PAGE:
Bribing is rewarding to get what you want and does not help the individual do what you want out of respect. For bribing to continue to work the reward needs to get bigger and better the next time. Once the bribes stop, negative behavior returns or worsens.

If this list has given you an “ouch”, don’t try to stop. Do start to pay attention. Increased awareness will help you stop without trying. The more you incorporate the seven caring habits, the easier and quicker the transition.

Supporting is being there. It is maintaining a foundation to fall on and to rebuild upon. It is not agreeing with but believing in.

Encouraging is to pour courage into. It is seeing undeveloped potential and believing in the person before he believes in himself. It is projecting a “you can do it” attitude until they acquire a fledgling “okay, maybe so” outlook. It is your verbal evidence that helps him believe in himself.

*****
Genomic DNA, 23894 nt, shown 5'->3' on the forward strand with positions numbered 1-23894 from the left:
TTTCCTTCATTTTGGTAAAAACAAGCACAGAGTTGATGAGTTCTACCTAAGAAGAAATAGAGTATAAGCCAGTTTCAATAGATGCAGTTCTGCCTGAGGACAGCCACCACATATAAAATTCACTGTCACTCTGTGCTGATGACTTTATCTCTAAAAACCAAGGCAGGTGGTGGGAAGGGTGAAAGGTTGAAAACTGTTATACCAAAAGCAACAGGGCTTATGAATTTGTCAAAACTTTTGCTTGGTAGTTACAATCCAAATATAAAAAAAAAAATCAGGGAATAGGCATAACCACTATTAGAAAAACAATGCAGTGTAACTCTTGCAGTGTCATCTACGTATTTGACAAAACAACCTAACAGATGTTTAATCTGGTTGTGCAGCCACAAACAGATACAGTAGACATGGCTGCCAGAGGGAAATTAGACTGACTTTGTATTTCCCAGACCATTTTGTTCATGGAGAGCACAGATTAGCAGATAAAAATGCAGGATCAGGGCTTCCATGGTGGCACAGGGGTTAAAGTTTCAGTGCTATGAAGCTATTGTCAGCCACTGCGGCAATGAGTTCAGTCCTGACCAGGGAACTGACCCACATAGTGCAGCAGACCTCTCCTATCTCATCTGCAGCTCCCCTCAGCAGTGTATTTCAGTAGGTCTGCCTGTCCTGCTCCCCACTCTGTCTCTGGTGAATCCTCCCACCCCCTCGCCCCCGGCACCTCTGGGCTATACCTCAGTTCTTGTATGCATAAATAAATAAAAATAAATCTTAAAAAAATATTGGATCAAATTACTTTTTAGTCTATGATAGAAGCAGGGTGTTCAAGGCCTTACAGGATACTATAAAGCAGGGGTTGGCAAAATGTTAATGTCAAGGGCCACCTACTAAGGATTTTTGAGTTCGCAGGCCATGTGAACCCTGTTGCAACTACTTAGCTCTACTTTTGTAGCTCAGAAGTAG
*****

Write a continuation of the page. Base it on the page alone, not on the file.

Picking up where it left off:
Listening is hearing where the person is coming from, not to agreement but to understanding. Once an individual feels understood, he is better equipped to evaluate whether to proceed or to adjust.

Trusting is having faith in something not as yet seen. When trust has been broken rebuilding can be difficult but not impossible. Who among us has not made a promise and failed to follow through. It takes a healthy dose of skeptical believing in self as well as in the other. It is talking about the infraction, giving and receiving forgiveness and making plans to prevent it from happening again. When someone repeatedly breaks trust you need to trust what that behavior is showing you.